In areas of Caracas such as Santa Mónica in the south east, and El Paraíso in the west, neighbors have organized to resist on the street since April 30th, following Juan Guaidó’s instructions. This is how they took the upheaval of recent hours.
Venezuela’s dictatorship uses masked armed civilians to do the dirty work. Colectivos control food sales and now they’re the main repressive body against anti-regime protests, much harder to prosecute by the justice system and apparently without limits of any kind.
After more than 80 hours without power, groups of people at the normally dangerous Venezuelan capital city began to protest and some incidents of looting took place. Security forces managed to avoid the violence from spiraling, and just then the power came back.
Rescate Venezuela was the NGO that started the engines for the entry of the humanitarian aid. This Sunday, February 17th, the humanitarian camps exercise officially began. This is the chronicle of one of them in Macarao, Caracas.
Operación Sapeo is what the government gives a huge effort to get shantytown residents to snitch out neighbors who join anti-Maduro protests. It’s working.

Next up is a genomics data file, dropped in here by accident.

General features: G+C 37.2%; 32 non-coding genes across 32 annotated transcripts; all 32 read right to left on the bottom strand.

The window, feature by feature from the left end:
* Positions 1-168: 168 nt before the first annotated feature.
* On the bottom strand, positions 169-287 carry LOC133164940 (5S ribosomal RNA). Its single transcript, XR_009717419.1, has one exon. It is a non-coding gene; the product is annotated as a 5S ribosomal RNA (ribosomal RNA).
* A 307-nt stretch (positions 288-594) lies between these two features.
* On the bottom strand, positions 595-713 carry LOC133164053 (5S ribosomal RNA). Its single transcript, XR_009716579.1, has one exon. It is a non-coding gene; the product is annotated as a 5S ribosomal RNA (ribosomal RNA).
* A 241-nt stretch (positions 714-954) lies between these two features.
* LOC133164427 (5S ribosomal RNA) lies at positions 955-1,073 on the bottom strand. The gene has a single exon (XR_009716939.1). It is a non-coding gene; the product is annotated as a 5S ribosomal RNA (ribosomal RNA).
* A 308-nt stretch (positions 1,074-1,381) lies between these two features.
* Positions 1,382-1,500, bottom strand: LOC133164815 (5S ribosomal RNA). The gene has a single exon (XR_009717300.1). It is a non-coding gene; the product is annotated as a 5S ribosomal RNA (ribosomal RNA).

On the day of his “inauguration” the streets around the TSJ weren’t even half full. Caracas traffic didn’t collapse because of hundreds of buses, like we saw during chavismo’s golden years. Some people were honest about being there for the free food, others weren’t sure about questions of legitimacy.
Venezuela has always had a "port economy," with most consumption goods coming from abroad. What happens when there's no money for imports? A very bleak holiday season, that's what happens.
Remember how awkward it was if your dad taught chemistry to your entire class? Well, because of poor salaries, transport fares and poor training, parents or neighbors acting as teachers is now a really common sight in schools all over the country.
For kids in Venezuela’s hard-scrabble areas, it used to be the dream: get noticed by a pro scout and leave the barrio behind for the Big Leagues. But try as they might to hang on to the dream, the crisis is wringing the hope out of a new generation of peloteros.
Caracas Chronicles is 100% reader-supported.
Support independent Venezuelan journalism by making a donation.Donate